• 2005 West Coast Conference Coach of the Year
  • Three-time National Junior College Coach of the Year

Troy Nakamura


Assistant Baseball Coach

San Francisco head baseball coach Nino Giarratano announced today that long-time assistant coach Troy Nakamura will undertake the role of recruiting coordinator for the program.

"It's a great feeling as a coach to have Nakamura's loyalty, respect and hard work since the day I walked onto campus," USF head coach Nino Giarratano said.

"We've been together for 13 seasons and I've seen Troy grow into the one of the best base running, outfielder and short-game teachers in the game of baseball. His new role as recruiting coordinator opens up another great chapter that will push USF baseball to new heights in Division I collegiate baseball."

Nakamura has been part of the USF program for the past 16 seasons, coaching for the Dons in 12 of those years (1999-current) and playing for the Green and Gold for four years (1995-98) prior to coaching. He has been part of 910 consecutive USF baseball games.

In addition to his responsibilities as recruiting coordinator, Nakamura's other on-field duties include coaching third base, overseeing the team's SPARQ training and leading the team's visualization and imagery training program.

"In 1998, coach Giarratano had a vision of building something special with difference makers on and off the field," Nakamura said. "That vision is reality on the Hilltop as we attack the recruitment and development of young men every single day."

"I'm honored to carry the torch of recruiting coordinator into the bright future of the program and have had wonderful mentors in Coach G and Greg Moore. The people closest to the program know that we have approached recruiting and player development differently for a long time. I'm excited for release the release of our new recruiting contract on September 30th to spread the word even further into the baseball community."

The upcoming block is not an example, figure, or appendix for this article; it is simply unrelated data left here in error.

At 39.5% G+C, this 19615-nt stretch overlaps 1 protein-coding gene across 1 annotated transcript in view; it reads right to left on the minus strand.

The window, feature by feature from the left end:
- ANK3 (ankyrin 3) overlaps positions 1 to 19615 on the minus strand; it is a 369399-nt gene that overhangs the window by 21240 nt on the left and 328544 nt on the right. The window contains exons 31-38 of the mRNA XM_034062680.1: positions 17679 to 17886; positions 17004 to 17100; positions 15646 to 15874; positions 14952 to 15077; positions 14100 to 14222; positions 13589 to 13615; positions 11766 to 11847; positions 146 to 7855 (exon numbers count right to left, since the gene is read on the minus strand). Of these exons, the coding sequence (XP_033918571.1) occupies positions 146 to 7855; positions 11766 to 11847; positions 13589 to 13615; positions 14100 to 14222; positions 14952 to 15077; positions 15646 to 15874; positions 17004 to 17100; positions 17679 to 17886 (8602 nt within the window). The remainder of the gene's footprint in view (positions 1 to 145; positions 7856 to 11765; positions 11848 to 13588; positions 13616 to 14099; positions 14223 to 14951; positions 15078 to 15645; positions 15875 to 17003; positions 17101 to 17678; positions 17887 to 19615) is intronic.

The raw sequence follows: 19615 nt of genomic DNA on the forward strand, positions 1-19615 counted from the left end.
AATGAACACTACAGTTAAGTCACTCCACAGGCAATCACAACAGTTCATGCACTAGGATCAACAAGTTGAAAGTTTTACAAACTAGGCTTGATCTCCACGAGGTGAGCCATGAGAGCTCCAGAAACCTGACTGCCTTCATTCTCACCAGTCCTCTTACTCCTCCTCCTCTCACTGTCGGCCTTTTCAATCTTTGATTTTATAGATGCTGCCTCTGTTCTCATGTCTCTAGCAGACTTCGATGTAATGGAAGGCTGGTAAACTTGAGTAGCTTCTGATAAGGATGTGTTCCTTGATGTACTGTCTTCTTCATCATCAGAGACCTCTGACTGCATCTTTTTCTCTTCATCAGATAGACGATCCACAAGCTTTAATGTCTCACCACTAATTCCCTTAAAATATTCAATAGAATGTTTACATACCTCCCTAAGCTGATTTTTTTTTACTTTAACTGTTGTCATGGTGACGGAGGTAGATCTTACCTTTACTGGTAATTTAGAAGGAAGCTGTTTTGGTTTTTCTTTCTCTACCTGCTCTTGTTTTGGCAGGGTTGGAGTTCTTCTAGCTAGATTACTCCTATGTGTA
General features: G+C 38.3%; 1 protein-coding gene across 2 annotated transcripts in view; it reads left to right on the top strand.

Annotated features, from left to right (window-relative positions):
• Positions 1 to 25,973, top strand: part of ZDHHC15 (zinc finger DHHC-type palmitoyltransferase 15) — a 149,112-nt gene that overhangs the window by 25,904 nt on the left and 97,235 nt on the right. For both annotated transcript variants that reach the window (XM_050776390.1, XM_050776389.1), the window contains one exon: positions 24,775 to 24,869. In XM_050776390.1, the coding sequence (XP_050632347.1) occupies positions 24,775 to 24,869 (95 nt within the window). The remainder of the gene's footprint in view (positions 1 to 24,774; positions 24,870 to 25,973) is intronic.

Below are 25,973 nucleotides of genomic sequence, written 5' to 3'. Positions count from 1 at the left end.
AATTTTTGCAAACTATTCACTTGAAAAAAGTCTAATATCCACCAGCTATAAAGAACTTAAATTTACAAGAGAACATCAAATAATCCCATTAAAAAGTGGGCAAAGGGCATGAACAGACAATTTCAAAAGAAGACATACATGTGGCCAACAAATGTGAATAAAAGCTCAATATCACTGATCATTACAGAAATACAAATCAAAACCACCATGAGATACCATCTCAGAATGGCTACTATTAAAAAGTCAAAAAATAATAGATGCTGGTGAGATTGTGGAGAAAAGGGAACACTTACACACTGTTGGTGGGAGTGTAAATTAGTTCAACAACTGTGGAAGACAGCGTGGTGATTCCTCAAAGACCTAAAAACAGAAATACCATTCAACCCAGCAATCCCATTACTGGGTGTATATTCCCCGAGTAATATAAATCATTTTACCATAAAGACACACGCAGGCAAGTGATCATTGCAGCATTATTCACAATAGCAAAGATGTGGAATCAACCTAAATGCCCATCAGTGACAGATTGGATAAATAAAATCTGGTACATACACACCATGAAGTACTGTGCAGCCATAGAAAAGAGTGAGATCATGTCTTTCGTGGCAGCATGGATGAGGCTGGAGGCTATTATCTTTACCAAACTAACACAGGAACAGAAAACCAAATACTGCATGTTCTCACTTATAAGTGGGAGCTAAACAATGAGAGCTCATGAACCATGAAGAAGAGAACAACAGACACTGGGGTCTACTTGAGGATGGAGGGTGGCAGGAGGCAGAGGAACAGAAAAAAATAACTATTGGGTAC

During his coaching career at USF, Nakamura has coached 10 All-West Coast Conference outfielders, including Scott Cousins, who was an all-American and the WCC Player of the Year in 2006. Cousins was drafted by the Florida Marlins in the third round of the 2006 Major League Baseball Draft and was recently called up to the Marlins' major-league team in early September of 2010.

Nakamura also coached Stefan Gartrell, a 31st round pick by the Chicago White Sox, and Luke Sommer, a 30th round pick by the Chicago Cubs, along with seven others who have signed professional contracts.

Last season, Nakamura guided junior outfielder Connor Bernatz to first-team All-WCC honors after he was named a Louisville Slugger Freshman All-American two seasons ago with a .347 batting average.

Nakamura's knowledge and ability to teach the art of base stealing produced a season in which the 2009 Dons stole 107 bases, second only in program history to the 1995 effort of 112. Under Nakamura's instruction, Zach Kim stole a program-record 42 bases in 2009.

"I have had the unique opportunity to be a teammate, be coached by and now be mentored by Troy for my life both on and off the field," said Taggert Bozied, a three-time all-American at USF. "Both he and the USF staff as a whole have continually provided a growing experience that exceeds any value you can put a number on for anyone who chooses to be a Diamond Don. Playing for USF was an experience that I, now eight years removed from college, still consider a blessing to have benefited from."

"Since my professional career began, I made it a priority to surround myself with the culture on the Hilltop that Troy has been instrumental in creating. I can honestly say that the direction of my life has been changed profoundly for the positive because of the person and baseball man that Troy has been, is, and always will be."

During his playing career, Nakamura was considered one of the hardest working and grittiest baseball players to ever grace the diamond at USF. He finished a stellar four-year career in 1998 by hitting .307 and stealing a career-high 19 bases. He also had a big junior campaign with career highs for batting average (.312) and hits (54).

An excellent performer in the classroom, Nakamura was named to the WCC All-Academic Team following his junior and senior years and is one of just three players in program history to earn two selections.

Nakamura graduated from USF in 1998 with a bachelor's degree in Sports Administration.